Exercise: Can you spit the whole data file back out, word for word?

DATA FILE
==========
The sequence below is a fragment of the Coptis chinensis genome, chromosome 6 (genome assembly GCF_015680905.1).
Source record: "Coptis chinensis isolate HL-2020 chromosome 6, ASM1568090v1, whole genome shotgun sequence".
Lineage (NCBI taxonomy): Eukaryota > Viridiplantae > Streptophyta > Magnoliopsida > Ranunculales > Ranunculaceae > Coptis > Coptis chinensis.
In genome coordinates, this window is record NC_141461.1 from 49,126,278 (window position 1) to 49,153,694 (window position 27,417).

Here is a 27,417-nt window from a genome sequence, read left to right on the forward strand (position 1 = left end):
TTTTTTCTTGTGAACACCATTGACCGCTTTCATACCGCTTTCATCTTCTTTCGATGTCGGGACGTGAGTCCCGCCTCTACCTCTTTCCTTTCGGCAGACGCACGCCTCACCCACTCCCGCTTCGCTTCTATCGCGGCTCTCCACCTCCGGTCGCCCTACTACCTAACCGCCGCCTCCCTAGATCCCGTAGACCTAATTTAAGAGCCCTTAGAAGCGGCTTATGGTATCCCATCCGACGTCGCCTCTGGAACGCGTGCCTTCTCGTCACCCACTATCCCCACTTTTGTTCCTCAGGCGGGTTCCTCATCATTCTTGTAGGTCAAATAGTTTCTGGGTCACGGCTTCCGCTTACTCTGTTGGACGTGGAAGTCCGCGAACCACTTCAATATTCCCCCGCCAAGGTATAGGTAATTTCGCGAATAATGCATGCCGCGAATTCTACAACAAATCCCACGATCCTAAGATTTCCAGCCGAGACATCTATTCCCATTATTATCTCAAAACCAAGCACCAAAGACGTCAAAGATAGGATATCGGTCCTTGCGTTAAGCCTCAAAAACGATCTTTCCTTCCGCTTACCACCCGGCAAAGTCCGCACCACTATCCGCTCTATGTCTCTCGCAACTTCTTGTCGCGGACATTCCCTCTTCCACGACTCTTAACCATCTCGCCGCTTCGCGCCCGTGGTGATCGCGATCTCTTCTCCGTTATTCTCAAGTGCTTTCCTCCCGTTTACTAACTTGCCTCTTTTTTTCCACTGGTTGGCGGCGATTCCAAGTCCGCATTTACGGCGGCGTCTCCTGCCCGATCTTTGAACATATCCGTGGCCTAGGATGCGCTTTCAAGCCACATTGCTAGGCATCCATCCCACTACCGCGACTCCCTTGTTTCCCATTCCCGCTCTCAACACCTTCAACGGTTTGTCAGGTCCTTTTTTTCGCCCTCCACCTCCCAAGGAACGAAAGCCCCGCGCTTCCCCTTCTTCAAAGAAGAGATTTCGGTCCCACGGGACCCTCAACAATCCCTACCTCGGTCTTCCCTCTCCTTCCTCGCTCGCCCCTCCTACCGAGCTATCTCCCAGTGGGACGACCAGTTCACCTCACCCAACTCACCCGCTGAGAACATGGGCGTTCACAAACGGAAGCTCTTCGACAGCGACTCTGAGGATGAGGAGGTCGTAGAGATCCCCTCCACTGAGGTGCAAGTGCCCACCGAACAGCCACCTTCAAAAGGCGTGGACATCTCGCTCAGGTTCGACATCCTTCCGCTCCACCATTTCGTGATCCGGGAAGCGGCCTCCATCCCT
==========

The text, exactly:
The sequence below is a fragment of the Coptis chinensis genome, chromosome 6 (genome assembly GCF_015680905.1).
Source record: "Coptis chinensis isolate HL-2020 chromosome 6, ASM1568090v1, whole genome shotgun sequence".
Lineage (NCBI taxonomy): Eukaryota > Viridiplantae > Streptophyta > Magnoliopsida > Ranunculales > Ranunculaceae > Coptis > Coptis chinensis.
In genome coordinates, this window is record NC_141461.1 from 49,126,278 (window position 1) to 49,153,694 (window position 27,417).

Here is a 27,417-nt window from a genome sequence, read left to right on the forward strand (position 1 = left end):
TTTTTTCTTGTGAACACCATTGACCGCTTTCATACCGCTTTCATCTTCTTTCGATGTCGGGACGTGAGTCCCGCCTCTACCTCTTTCCTTTCGGCAGACGCACGCCTCACCCACTCCCGCTTCGCTTCTATCGCGGCTCTCCACCTCCGGTCGCCCTACTACCTAACCGCCGCCTCCCTAGATCCCGTAGACCTAATTTAAGAGCCCTTAGAAGCGGCTTATGGTATCCCATCCGACGTCGCCTCTGGAACGCGTGCCTTCTCGTCACCCACTATCCCCACTTTTGTTCCTCAGGCGGGTTCCTCATCATTCTTGTAGGTCAAATAGTTTCTGGGTCACGGCTTCCGCTTACTCTGTTGGACGTGGAAGTCCGCGAACCACTTCAATATTCCCCCGCCAAGGTATAGGTAATTTCGCGAATAATGCATGCCGCGAATTCTACAACAAATCCCACGATCCTAAGATTTCCAGCCGAGACATCTATTCCCATTATTATCTCAAAACCAAGCACCAAAGACGTCAAAGATAGGATATCGGTCCTTGCGTTAAGCCTCAAAAACGATCTTTCCTTCCGCTTACCACCCGGCAAAGTCCGCACCACTATCCGCTCTATGTCTCTCGCAACTTCTTGTCGCGGACATTCCCTCTTCCACGACTCTTAACCATCTCGCCGCTTCGCGCCCGTGGTGATCGCGATCTCTTCTCCGTTATTCTCAAGTGCTTTCCTCCCGTTTACTAACTTGCCTCTTTTTTTCCACTGGTTGGCGGCGATTCCAAGTCCGCATTTACGGCGGCGTCTCCTGCCCGATCTTTGAACATATCCGTGGCCTAGGATGCGCTTTCAAGCCACATTGCTAGGCATCCATCCCACTACCGCGACTCCCTTGTTTCCCATTCCCGCTCTCAACACCTTCAACGGTTTGTCAGGTCCTTTTTTTCGCCCTCCACCTCCCAAGGAACGAAAGCCCCGCGCTTCCCCTTCTTCAAAGAAGAGATTTCGGTCCCACGGGACCCTCAACAATCCCTACCTCGGTCTTCCCTCTCCTTCCTCGCTCGCCCCTCCTACCGAGCTATCTCCCAGTGGGACGACCAGTTCACCTCACCCAACTCACCCGCTGAGAACATGGGCGTTCACAAACGGAAGCTCTTCGACAGCGACTCTGAGGATGAGGAGGTCGTAGAGATCCCCTCCACTGAGGTGCAAGTGCCCACCGAACAGCCACCTTCAAAAGGCGTGGACATCTCGCTCAGGTTCGACATCCTTCCGCTCCACCATTTCGTGATCCGGGAAGCGGCCTCCATCCCT